3. A Robust Multiple Classifier System for Pixel Classification of Remote Sensing Images
    Ujjwal Maulik,  Debasis Chakraborty 286-304
    Satellite image classification is a complex process that may be affected by many factors. This article addresses the problem of pixel classification of satellite images by a robust multiple classifier system that combines k-NN, support vector machine (SVM) and incremental learning algorithm (IL). The effectiveness of this combination is investigated for satellite imagery which usually have overlapping class boundaries. These classifiers are initially designed using a small set of labeled points. Combination of these algorithms has been done based on majority voting rule. The effectiveness of the proposed technique is first demonstrated for a numeric remote sensing data described in terms of feature vectors and then identifying different land cover regions in remote sensing imagery. Experimental results on numeric data as well as two remote sensing data show that employing combination of classifiers can effectively increase the accuracy label. Comparison is made with each of these single classifiers in terms of kappa value, accuracy, cluster quality indices and visual quality of the classified images.
  4. Enhancement of Multispectral Ikonos Satellite Image Using Quantum Information Processing
    N.R. Shanker,  S.S. Ramakrishnan 305-320
    The objective of the paper is to demonstrate how an image enhancement technique denoted quantum Fourier transform, improves the possibilities for visual interpretation of multispectral IKONOS satellite image, covering an urban area. Image representation is usually based on a mathematical function that has two spatial values, x and y. The spatial points x and y in the image function have the values to represent intensity of the image at that spatial point. An alternative method of image representation is the transformation. Transformation is also a mathematical method in which an image is represented as complex exponential summations. The complex exponentials have the varying magnitudes, frequencies and phases. Transformation method of image representation is useful for image analysis, interpretations, filter etc. In this paper an image is represented based on the quantum mechanics for image analysis. The image is transformed using quantum Fourier transforms. For a specific application the result of processed image is better than the original image then it will be called as Enhancement. Enhancements of images are done in two broad categories. They are spatial domain methods and frequency domain methods. Frequency domain methods are based on transforms. And here quantum transforms is implemented. It is shown how the quantum Fourier transforms are applicable in the remote sensing satellite images, particularly for image enhancement. The satellite image of IKONOS is covering the Chennai city in Tamilnadu, India. From experimental result, it is observed that the pixels have low correlation when quantum Fourier transforms, are applied.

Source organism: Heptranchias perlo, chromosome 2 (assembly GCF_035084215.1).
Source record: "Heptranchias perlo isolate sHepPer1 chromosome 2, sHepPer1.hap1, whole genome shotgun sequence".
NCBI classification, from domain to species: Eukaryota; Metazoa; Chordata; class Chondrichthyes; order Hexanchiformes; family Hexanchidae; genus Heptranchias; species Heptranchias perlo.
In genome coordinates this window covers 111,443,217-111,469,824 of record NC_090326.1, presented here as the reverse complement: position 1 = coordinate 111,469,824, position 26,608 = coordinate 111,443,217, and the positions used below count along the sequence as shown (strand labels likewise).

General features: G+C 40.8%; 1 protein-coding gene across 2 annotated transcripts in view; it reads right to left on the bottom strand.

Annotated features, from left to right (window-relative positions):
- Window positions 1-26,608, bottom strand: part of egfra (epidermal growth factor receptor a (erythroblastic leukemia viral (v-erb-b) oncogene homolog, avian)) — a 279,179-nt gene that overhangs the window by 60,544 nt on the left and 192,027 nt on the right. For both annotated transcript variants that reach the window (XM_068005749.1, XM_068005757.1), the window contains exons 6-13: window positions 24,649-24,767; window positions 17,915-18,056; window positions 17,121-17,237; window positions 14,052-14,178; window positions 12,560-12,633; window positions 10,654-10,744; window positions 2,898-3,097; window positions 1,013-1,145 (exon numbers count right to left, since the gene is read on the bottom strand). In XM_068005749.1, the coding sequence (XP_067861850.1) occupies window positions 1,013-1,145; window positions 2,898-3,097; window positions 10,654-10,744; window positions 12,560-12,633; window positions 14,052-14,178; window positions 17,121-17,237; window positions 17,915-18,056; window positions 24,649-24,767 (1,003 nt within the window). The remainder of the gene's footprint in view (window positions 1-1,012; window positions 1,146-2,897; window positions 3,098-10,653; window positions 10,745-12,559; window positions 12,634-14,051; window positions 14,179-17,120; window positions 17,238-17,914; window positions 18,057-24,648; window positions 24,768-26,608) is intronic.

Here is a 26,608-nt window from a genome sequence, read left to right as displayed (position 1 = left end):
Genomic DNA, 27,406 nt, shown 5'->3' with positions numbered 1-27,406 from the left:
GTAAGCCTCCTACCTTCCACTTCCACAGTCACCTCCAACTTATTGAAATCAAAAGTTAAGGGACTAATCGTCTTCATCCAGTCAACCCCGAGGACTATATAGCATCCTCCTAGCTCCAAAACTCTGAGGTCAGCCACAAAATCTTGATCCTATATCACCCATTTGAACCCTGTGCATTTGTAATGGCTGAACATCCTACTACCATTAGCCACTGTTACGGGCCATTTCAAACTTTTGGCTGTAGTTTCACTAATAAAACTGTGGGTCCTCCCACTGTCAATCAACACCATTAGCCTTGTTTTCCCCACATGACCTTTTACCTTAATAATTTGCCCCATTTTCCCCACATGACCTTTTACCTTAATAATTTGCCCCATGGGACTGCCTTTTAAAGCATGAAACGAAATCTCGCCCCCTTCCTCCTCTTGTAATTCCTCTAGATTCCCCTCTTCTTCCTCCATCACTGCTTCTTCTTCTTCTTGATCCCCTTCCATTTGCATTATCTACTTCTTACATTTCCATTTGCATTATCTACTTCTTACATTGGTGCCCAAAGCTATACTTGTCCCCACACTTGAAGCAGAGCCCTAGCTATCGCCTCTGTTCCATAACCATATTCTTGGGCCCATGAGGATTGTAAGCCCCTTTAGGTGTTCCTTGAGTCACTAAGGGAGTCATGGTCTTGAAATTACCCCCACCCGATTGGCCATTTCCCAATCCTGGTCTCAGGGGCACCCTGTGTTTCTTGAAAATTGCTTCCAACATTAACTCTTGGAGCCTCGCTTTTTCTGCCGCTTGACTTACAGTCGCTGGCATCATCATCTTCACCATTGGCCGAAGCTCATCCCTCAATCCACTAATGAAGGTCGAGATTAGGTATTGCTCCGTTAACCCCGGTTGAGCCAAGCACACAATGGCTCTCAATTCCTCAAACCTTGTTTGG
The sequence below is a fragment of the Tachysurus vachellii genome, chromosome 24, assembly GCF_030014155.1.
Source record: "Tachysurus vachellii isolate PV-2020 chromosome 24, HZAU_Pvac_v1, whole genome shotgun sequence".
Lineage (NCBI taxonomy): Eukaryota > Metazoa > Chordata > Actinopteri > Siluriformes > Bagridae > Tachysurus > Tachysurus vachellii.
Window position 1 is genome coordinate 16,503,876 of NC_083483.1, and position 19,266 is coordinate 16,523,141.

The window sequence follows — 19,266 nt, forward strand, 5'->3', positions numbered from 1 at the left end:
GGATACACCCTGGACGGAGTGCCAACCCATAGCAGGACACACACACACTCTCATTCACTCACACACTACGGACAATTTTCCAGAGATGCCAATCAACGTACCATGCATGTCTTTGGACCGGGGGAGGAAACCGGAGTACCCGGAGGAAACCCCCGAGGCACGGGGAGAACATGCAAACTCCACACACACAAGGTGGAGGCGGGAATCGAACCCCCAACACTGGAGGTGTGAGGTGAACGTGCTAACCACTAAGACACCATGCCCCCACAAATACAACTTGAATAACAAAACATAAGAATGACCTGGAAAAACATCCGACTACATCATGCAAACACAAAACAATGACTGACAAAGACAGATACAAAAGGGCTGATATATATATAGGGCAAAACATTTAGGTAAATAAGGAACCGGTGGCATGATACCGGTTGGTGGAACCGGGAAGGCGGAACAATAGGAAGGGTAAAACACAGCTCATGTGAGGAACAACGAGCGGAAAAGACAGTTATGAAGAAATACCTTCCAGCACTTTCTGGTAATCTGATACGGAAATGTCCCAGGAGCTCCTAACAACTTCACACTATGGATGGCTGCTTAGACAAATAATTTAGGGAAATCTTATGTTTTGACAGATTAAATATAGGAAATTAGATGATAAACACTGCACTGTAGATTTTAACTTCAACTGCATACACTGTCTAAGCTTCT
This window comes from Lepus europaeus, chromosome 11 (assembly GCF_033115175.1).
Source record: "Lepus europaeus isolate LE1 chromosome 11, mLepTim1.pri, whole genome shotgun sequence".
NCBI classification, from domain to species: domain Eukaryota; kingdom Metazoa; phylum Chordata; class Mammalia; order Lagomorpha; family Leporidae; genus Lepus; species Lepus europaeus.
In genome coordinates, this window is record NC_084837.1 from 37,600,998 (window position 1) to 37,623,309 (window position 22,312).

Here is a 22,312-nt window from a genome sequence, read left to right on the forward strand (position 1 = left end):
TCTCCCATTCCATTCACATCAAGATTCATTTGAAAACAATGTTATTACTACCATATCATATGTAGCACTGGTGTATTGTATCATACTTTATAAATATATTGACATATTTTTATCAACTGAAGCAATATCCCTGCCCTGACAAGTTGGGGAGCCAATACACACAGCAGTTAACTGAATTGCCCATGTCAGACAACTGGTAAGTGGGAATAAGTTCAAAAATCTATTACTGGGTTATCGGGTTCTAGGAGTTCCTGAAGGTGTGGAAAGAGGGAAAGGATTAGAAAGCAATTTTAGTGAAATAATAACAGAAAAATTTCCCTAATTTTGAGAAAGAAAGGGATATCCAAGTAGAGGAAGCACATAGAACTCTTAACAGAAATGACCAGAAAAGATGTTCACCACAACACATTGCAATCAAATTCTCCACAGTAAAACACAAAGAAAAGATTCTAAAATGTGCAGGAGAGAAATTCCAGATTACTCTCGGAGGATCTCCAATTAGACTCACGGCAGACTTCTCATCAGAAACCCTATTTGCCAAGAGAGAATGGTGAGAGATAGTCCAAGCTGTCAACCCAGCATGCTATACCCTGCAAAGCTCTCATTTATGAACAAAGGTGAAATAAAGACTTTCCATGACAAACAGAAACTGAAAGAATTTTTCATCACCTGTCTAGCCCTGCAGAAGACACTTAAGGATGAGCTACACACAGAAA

5. Another Constructed Chaotic Image Encryption Scheme Based on Toeplitz Matrix and Hankel Matrix
    Guodong Ye 321-333
    This paper presents a novel image encryption scheme based on Toeplitz matrix and Hankel matrix. According to the definition and the expression of Toeplitz matrix and Hankel matrix, we permutate the positions of image pixels to confuse the relationship between the plain-image and cipher-image, and construct a new key. To enhance security further, hyper-chaos system of L[u\ddot] and Chen is taken to change the grey distribution of image pixels simultaneously. Numerical experimental results demonstrate that the key space is large enough, and the key is sensitive to initial conditions to resist the brute-force attack in the proposed scheme. Additionally, the distribution of grey values in encrypted image has a random-like behavior to resist statistical analysis. The proposed encryption scheme in this paper can suggest a high secure and efficient way for real-time image encryption and transmission in practice.